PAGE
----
Category: gender neutral baby names

Girls’ Name? Boys’ Name? Who Cares?

unisex baby names

by Pamela Redmond Satran

When we named Post-Gender Baby Names as our Number 1 trend for 2016, we were mostly just guessing. Oh sure, the guess was backed up by some strong cultural trends, from marriage equality to trans recognition, as well as a raft of celebrity baby names.

But when The New York Times asked us whether we could back up the trend with, you know, actual statistics, we weren’t entirely positive what we’d find. Baby name prognosticating is as tricky as any other kind of forecasting, relying as much on instinct as on science. Our gut told us that baby names that defied gender categories were on the rise for both girls and boys. But would the numbers bear that out?

Our discovery, as reported in today’s New York Times by Alex Williams: The number of babies with truly unisex names — those most evenly split between the sexes  —  has exploded in the past ten years.  And boys are getting these post-gender names as often as girls, with 60 percent more babies getting gender-neutral names in 2015 than in 2005.

Read More

Kara Blakley Berry Juice profile image

10 Names Going Back to the Boys

posted by: Kara Blakley View all posts by this author
unisex baby names

By Kara Blakley

Gender and naming are two complicated subjects that become almost perilous once considered together. It may appear on the surface that we’ve entered a sort of gender-fluid golden age in which names like Cameron, Elliot, Peyton, Quinn, and anything -son are equally accessible to boys and girls. It seems every week a new celebrity is bestowing a daughter with the middle name James.

Read More

Gender Neutral Boys’ Names

gender-neutral boy names

By Abby Sandel

For years, conventional wisdom dictated that boys were named after their fathers and grandfathers. But today, boys are just as likely to be named after the important women in their lives.

Along with that shift comes a willingness to think differently about boys’ names. We’ve noted the rise of boy-girl equivalents, like Emma and Emmett, before. Now we’re more seeing boys with middle names that might have been reserved for girls just a few years ago.

If you’ve grown weary of celebrity birth announcements with names like James, Arlo, and Wyatt for girls, this could be a hopeful sign. As many berries have pointed out, names aren’t really unisex unless they can be used for both boys and girls equally.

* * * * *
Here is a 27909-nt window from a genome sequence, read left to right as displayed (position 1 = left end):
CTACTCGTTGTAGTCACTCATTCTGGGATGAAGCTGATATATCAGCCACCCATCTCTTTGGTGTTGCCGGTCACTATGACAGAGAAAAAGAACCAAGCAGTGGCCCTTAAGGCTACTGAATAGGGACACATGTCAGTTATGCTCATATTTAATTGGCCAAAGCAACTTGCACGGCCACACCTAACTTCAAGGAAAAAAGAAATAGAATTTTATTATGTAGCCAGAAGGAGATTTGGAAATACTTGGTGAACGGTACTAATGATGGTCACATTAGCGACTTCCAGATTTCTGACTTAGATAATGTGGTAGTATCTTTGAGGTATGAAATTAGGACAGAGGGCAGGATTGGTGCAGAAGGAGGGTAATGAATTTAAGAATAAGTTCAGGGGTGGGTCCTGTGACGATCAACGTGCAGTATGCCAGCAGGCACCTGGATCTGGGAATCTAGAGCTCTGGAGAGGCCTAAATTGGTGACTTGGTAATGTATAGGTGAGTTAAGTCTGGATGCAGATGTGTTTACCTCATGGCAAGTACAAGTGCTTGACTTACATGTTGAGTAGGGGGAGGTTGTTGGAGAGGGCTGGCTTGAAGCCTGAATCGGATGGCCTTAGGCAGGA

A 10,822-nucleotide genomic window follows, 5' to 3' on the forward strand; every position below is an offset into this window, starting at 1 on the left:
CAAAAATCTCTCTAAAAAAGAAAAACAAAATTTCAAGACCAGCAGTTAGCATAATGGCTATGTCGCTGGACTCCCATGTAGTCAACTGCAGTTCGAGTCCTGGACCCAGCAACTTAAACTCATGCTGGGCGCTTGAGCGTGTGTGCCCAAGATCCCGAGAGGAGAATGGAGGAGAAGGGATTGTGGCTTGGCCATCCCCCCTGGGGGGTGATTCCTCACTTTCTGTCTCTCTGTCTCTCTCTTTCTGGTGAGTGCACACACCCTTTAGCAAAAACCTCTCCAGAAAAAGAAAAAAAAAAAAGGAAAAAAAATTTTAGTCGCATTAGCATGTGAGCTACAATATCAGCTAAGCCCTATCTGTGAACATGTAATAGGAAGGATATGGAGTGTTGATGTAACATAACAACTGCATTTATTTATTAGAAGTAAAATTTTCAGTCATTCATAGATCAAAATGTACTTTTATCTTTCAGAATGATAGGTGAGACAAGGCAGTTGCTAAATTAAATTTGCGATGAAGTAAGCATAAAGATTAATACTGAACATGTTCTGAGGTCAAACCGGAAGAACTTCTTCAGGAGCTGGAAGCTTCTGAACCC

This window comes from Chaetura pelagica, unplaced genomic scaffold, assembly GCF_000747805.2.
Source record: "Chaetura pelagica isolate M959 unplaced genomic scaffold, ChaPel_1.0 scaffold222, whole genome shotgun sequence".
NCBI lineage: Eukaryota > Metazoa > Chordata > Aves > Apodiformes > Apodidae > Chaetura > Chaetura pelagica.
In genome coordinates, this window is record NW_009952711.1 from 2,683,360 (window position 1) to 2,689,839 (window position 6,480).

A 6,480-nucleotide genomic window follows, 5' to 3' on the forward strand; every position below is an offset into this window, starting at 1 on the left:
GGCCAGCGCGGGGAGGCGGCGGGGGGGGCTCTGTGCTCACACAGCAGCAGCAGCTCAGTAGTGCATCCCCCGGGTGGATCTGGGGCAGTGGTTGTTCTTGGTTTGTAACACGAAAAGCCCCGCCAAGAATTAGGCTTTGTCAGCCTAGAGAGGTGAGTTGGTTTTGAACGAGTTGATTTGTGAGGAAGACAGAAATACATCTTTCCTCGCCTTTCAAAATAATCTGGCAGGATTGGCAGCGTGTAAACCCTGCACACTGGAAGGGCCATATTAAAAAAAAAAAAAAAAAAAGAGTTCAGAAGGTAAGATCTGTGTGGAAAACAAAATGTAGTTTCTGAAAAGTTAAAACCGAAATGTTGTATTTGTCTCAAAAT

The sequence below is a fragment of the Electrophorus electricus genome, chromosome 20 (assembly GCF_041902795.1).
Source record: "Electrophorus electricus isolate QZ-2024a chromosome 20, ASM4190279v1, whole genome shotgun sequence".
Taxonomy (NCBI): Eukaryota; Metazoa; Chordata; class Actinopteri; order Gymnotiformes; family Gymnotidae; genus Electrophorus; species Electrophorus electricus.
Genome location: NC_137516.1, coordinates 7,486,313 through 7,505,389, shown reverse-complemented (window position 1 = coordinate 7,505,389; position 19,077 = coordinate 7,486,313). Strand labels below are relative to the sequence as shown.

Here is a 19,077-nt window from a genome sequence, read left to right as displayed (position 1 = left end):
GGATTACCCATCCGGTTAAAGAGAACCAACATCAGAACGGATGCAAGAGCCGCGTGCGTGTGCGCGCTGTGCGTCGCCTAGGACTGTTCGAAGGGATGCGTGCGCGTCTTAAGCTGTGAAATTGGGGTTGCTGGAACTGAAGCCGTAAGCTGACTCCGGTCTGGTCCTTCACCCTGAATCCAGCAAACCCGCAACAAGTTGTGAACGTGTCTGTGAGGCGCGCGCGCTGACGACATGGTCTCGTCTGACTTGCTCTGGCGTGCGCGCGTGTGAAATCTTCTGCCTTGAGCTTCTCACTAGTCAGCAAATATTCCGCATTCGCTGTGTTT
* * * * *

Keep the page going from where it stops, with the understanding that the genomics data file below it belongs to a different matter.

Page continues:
From Anne Hathaway’s inventive smoosh to the tWitch Boss’s nature name pick, let’s look at the baby names in the news in recent weeks – and the way parents are choosing boy baby names that are fresh and new.

Read More

R UMAX     PL-II            V1.4

For the Nameberry 9 newsiest names of this week, Abby Sandel of Appellation Mountain  highlights some unisex baby names, interesting surname names and other novel choices.

By now, you’ve almost certainly heard about Blaer Bjarkardottir.

She’s just won the legal right to use her name.  Fifteen years ago, Blaer’s mom unknowingly gave her daughter a name that does not appear on the official list of 1,853 names permitted for baby girls in Iceland.  The mistake was discovered only after Blaer’s baptism.

A Nobel Prize-winning novelist had used the name for a female character.  Plus, Blaer’s mom knew another woman with the name – it’s where she got the idea in the first place.

It turns out that even in a country with official lists, things can be a little bit fuzzy.

There are no official lists in the U.S., but plenty of us might like to impose them.

Trouble is, even if there were rules at a given moment, they’re always subject to change.  What was true in 1960 – or 1860 – won’t hold in 2013.

This brings us to a great quote from Swistle: “Names, like colors and toys, are given to male/female babies according to fashion, not according to stone tablets.”

Read More